To create the exhibition, First Amendment Museum staff held educational sessions with the veterans’ pod at the Maine State Prison in Warren and with veterans at the Maine Correctional Center in Windham. Staff presented an introduction to the First Amendment to the residents, from its history to its present-day interpretation, and all the maddening, complicated grey areas in between.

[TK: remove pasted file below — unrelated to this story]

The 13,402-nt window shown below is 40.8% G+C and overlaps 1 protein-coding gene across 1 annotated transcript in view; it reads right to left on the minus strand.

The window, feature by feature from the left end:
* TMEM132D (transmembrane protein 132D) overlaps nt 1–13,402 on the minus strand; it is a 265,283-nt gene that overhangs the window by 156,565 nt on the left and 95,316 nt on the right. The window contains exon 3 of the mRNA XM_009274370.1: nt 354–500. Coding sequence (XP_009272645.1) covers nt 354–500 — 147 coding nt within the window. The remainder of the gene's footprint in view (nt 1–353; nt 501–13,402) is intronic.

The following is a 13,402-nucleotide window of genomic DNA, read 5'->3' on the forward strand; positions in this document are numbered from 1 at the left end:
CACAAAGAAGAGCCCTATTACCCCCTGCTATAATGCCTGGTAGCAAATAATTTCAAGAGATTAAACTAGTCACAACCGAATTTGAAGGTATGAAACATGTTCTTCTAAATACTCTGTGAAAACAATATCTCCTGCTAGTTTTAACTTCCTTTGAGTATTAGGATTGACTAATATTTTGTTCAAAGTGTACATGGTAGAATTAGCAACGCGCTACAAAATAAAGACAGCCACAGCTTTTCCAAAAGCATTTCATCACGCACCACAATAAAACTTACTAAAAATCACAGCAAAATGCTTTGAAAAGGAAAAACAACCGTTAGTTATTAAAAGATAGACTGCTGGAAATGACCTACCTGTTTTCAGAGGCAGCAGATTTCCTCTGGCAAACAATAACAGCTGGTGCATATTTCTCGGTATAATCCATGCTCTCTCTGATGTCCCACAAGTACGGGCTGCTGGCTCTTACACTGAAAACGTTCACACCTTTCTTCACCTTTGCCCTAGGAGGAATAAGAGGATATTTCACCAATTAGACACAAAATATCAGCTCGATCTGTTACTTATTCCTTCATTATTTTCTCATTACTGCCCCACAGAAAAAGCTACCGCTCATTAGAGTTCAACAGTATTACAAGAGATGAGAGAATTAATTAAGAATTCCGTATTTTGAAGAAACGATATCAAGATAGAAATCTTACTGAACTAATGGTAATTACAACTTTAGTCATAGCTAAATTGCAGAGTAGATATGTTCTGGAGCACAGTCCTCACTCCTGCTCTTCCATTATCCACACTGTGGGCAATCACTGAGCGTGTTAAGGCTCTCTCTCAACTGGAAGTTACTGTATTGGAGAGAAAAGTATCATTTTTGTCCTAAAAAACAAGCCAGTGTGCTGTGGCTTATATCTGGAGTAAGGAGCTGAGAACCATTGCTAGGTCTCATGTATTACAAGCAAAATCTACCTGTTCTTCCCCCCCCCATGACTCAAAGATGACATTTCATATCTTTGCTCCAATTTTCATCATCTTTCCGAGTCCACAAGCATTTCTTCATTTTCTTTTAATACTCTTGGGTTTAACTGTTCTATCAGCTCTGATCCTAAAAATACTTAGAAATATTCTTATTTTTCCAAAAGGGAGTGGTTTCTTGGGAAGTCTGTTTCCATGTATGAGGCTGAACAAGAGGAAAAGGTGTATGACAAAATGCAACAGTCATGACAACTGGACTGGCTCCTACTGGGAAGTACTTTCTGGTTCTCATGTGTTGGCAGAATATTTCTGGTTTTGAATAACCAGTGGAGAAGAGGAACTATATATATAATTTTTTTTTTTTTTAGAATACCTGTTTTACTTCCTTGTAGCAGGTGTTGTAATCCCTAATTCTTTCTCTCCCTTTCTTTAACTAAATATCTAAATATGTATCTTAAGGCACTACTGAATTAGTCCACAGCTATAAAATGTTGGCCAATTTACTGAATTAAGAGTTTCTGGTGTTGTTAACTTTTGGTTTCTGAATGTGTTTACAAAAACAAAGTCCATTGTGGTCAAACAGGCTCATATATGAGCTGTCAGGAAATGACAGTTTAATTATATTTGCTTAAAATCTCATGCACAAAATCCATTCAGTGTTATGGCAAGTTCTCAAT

Our government curtails the First Amendment rights of both prisoners and soldiers when “compelling state interests” are at stake—oftentimes, matters related to security concerns that the courts usually defer to prison administrators and military authorities to define. For example, in the Parker v. Levy (1974) Supreme Court case, the court held that the Doctrine of Military Necessity overruled the individual rights of those serving, stating: “While the members of the military are not excluded from the protection granted by the First Amendment, the different character of the military community and of the military mission requires a different application of those protections. The fundamental necessity for obedience, and the consequent necessity for imposition of discipline, may render permissible within the military that which would be constitutionally impermissible outside it.” Similarly, Turner v. Safley (1987) is a precedent-setting Supreme Court case that helped define the constitutional rights of prison residents. In it, the court determined that restrictions on those rights were subject to a standard of review (known as the Turner Test), holding that “when a prison regulation impinges on inmates’ constitutional rights, the regulation is valid if it is reasonably related to legitimate penological interests.”